David Eisenhower is a quiet, studious man living in Philadelphia writing books. But according to a new Watergate book, if his father-in-law Richard Nixon hadn't had the problems he did, young Eisenhower would have been on a career path to the White House. Harry Dent, former special counsel to Nixon during his first term, has written a book titled "Cover Up: The Watergate in All of Us," in which he relates the David Eisenhower political dynasty plans.
"David and Julie Eisenhower had their political goals altered by Watergate," he writes. "I worked with the president in devising a strategy to have David elected to Congress from Gettysburg, Pa.; then to the governorship or the United States Senate; and ultimately to the White House." The first step was to get then Gettysburg congressman George Goodling, now deceased, to retire. Goodling's son William denied his father left Congress under pressure from the White House. Dent also writes that Nixon wanted to name his secretary of treasury, John Connally, vice president after Spiro Agnew resigned, but was told the former Texas governor would never be confirmed by Congress. Nixon had wanted Connally to be his successor.
The Congressmen on the List
If you want to rate congressmen and senators, don't go to outsiders, go to someone who knows them. That's what The Washingtonian magazine did in it's annual "best and worst" issue. Having run into criticism when the editors made the choices in the past, the magazine decided this time to send a questionnaire to the press secretary in each of the 535 congressional offices. And so the honors were left to those who know the players best.
More than 200 offices responded and among the results is presidential hopeful Sen. Gary Hart listed as a "fading star." There will be little argument over the "silver-tongued orator" selections, Sen. Fritz Hollings and Rep. Jim Wright, but the "biggest windbags," Rep. Robert Walker and Sen. John Melcher, will undoubtedly dispute their awards. Listed as "showhorses" were Rep. Jack Kemp, another would-be White House contender, and Sen. Paula Hawkins. The ones with the "brightest future" are Rep. Richard Gephardt and Sen. Bill Bradley. Bradley also made the "Rhodes Scholar material" category with Rep. Barney Frank. If the identities of the voters in this secret poll ever get out, there could be some staff openings for press secretaries on the Hill.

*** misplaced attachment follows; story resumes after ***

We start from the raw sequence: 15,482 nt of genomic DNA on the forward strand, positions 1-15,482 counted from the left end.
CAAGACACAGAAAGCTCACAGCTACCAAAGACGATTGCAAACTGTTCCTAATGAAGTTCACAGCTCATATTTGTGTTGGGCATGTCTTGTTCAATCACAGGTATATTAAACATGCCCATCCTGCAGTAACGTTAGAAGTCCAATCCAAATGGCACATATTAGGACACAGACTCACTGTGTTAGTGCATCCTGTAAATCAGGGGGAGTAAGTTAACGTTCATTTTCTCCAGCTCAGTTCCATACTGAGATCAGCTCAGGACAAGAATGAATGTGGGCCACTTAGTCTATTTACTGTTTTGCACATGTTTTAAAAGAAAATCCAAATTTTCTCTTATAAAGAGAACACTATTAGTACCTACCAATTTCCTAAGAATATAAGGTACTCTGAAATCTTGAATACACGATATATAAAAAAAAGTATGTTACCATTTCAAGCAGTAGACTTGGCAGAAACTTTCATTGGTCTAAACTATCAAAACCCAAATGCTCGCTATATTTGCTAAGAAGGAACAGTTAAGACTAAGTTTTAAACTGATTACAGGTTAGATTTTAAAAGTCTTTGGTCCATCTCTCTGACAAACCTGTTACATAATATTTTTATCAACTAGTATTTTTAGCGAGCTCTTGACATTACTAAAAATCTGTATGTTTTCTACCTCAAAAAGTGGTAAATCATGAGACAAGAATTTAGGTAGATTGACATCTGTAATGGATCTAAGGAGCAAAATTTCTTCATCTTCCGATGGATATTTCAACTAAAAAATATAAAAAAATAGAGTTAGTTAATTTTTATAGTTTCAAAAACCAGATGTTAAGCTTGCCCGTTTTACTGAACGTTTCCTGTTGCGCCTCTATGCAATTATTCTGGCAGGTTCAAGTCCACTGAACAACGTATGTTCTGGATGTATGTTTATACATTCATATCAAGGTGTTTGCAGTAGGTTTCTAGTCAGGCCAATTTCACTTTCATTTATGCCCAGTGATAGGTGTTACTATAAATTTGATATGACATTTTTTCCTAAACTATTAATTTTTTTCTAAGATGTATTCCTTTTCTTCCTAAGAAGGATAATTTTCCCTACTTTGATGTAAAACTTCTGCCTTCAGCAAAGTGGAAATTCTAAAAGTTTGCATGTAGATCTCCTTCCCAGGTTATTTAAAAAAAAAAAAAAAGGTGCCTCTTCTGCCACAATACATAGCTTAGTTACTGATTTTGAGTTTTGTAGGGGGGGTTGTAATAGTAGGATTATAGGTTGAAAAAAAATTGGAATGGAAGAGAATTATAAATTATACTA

Out and About
A month from today, Sir Oliver and Lady Marjory Wright will return home to England, but before they go they will host still two more social events for the Washington arts. On Friday, they will hold a black-tie, $1,000-a-plate dinner at the embassy residence for the Folger Theatre, with a guest list that includes actors Christopher Plummer, Michael York and Helen Hayes, as well as Sens. Ted Stevens and Pete Wilson and former vice president Walter Mondale . . . The following night they will host a reception for the National Symphony at the residence in conjunction with Plummer's narration at Wolf Trap of a National Symphony evening of music inspired by Shakespeare . . .
It appears that the campaign of Jimmy Carter's former chief of staff Hamilton Jordan, in his bid for a Senate nomination from Georgia, is very much alive. Jordon will be in town today for a $150-a-person reception at the law offices of David Rubenstein and later at a $500-a-plate dinner at Rubenstein's Chevy Chase home. Jordon is battling for the Democratic Party nomination with Rep. Wyche Fowler, who has given up his seat to run . . .
Tonight's Franz Liszt Centennial Celebration Concert almost was canceled yesterday when Canadian pianist Jon Kimura Parker canceled out. It was then that Jeffrey Kahane, winner of the 1981 Arthur Rubenstein competition in Tel Aviv, who performed with the National Symphony, stepped in and will be at the keyboard tonight . . .
Marta Istomin, the Kennedy Center's artistic director, was one of six to be honored by the Spanish government at the Spanish ambassador's residence. The award, the Commander of the Order of Isabella the Catholic, is one of Spain's highest honors. Others from the area receiving the award are Father Antonine Tibesar of the Franciscan Order of Washington and University of Virginia professors Charles Julian Bishko, history emeritus, and Javier Herrero, Spanish Department chairman . . .
Ron Reagan, the son, is the cover boy on two magazines this month: as a little boy with his dad on the new magazine Fathers and on Vanity Fair, where he appears in star-spangled red, white and blue glory. On the inside, however, in a repeat of his now-famous "Saturday Night Live" performance, he posed in his underwear again. This time in appropriate Fourth of July bright red briefs.